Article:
Swing is Back! Time to jump, jive and shout.
You will need that soft fabric swing skirt if you want to be a hep cat on the hardwood.
Chapter 8 discusses your advantage in the fitting department because you sew! Here we will design a simple skirt and then turn it into the swing. You've probably worn it for years as it is a classic style and flattering to most figures. With the return of big band music, you need one of these so you can cut a run in style!

Start with your measurements (bottom half). Wearing the undergarments you would wear under your skirt, hose, panties, etc. Stand and breath normally. Take your natural waistline measurement - don't suck in your gut or your skirt will not lay correctly. Now, take your hip measurement. Accurately taken, this will allow proper room for the natural curves around your hips. If one is slightly higher than the other, use the higher measurement overall.

Determine the Stance by tying elastic at your waist and at your fullest hip level. The hip elastic is level, parallel with the floor. The waist elastic may curve up or down the same as your waist. Many of us have a tummy that pushes up the front waistline. Or perhaps a bit swayback, this dips the waistline down in back. By measuring the distance between the two lines on the sides, center front and center back, you will know exactly how to choose/draw your basic skirt pattern.

measuring below the waist

simple skirt pattern
Choose a straight cut pattern in your proper size now that you have accurately measured. Patterns don't always fit perfectly as you well know. I always lay out the pattern on tracing paper and trace around, incorporating the proper size changes in the tracing process. Now you have a pattern that fits you perfectly you can reuse for any style. From this traced pattern, you will trace other patterns incorporating your changes.

Cut this out of inexpensive test fabric, construct, put on and it will hang beautifully - you cannot go wrong. Ease is built in and amounts to 1/2" at the waist and 2" in the hips.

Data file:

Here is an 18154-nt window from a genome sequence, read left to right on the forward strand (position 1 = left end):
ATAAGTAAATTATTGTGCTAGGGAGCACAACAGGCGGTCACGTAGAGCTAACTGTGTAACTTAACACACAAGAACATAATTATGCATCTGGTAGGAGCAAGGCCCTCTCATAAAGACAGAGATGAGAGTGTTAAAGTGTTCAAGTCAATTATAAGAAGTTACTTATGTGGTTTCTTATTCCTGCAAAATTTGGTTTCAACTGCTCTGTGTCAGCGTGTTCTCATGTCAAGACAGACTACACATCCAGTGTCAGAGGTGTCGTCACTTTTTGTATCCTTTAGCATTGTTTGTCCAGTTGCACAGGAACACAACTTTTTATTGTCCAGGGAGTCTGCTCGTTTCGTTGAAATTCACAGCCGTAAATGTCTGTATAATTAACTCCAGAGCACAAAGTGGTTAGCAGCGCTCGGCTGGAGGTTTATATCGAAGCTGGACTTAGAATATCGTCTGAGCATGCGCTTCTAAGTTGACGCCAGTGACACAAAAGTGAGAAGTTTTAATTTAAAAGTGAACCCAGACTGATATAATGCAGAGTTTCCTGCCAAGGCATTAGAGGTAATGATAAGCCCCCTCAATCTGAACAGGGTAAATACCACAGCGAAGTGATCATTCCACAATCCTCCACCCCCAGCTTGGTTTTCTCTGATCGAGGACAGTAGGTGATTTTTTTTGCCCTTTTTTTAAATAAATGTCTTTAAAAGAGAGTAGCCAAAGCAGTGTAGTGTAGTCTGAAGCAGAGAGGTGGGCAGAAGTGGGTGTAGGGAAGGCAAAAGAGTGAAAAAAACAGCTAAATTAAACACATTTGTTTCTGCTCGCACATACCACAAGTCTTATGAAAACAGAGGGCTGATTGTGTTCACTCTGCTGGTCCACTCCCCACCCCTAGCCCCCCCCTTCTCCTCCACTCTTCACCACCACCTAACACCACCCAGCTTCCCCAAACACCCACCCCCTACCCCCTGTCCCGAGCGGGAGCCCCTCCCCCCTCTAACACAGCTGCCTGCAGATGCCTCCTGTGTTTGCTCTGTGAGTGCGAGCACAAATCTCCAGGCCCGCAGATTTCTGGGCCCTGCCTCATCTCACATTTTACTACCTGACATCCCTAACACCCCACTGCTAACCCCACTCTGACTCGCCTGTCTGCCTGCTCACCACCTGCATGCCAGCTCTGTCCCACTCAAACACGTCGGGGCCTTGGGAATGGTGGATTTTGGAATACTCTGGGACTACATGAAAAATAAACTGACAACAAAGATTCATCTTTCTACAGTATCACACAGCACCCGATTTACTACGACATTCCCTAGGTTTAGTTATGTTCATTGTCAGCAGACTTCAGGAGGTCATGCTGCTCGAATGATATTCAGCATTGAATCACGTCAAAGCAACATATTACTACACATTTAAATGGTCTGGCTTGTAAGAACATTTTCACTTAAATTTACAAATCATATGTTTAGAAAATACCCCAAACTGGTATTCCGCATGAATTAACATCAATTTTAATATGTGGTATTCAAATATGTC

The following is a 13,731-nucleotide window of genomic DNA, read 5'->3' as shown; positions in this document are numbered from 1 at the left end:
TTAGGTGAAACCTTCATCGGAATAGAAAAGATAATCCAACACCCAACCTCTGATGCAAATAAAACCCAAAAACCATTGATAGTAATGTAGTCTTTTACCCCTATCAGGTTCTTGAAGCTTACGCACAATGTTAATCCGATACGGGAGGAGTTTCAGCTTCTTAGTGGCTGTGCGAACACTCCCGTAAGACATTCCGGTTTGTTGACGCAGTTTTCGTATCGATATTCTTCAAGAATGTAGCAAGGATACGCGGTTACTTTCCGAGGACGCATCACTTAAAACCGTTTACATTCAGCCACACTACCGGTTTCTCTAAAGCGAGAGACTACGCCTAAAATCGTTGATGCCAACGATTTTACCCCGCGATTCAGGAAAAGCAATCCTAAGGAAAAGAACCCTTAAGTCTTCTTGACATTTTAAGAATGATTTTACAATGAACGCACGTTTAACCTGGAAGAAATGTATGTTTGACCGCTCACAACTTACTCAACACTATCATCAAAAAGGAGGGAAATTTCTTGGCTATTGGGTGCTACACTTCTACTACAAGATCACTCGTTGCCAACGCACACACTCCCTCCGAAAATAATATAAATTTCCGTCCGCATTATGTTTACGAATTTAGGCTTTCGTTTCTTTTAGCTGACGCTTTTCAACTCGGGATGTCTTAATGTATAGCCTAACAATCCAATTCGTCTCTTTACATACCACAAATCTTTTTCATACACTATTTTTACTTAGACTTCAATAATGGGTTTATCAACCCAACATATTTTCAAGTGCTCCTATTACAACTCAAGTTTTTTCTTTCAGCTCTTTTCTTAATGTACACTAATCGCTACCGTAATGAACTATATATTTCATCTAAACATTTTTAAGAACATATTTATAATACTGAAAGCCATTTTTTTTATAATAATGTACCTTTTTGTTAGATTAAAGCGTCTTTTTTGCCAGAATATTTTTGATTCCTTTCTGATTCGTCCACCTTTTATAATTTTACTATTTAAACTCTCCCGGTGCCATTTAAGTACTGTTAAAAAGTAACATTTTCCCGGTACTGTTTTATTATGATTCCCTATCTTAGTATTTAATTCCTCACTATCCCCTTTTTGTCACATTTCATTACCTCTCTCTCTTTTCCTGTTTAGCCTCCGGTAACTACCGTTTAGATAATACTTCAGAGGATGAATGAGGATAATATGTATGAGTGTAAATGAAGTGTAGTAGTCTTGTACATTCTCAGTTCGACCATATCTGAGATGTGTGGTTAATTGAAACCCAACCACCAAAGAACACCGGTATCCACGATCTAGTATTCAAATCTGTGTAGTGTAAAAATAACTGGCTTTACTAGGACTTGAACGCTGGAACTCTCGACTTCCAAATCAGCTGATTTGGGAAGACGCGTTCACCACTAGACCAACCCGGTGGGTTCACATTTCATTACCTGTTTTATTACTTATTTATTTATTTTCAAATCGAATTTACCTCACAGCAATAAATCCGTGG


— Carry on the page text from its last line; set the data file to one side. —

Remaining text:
Change the style of that pattern by breaking it up into panels. The panel line in this demonstration is located at the dart. Directly on the fabric you will be using draw the center panel with a chalk pencil. Trace around the top from center front to first dart leg. Mark the dart point and then mark in the little holes that form the panel line. Trace where your lower hemline will be. Add seams and a hem while following the dots.

Repeat for side front panel on the fabric. In doing this you eliminate the dart, but the fitted seam joining will curve on your body the same way. If you would rather do this on paper, simply trace the your pattern when it is the correct size. Add seams and hem, trace and cut out the new paper pattern. Mark the panel line on your paper. Cut it apart on that line into the center front and side font panels and when you pin it to your fabric mark the joining seam allowances before cutting out.
panel lines and dart
Finally! We are ready to make style changes now. To these panels you add flare for a full swing. Mark at the hemline how much extra is wanted. Draw a straight line from dart point to new point at hem. There lies your new pattern, now get to work! a-line skirt
This is a trumpet skirt, below mid-calf. The long skirt is made first in paper and then cut in two at the panel line. Flare is added just at the lower part. Just above the knees to hemline. Could it be any more simple? Not possible. tulip skirt

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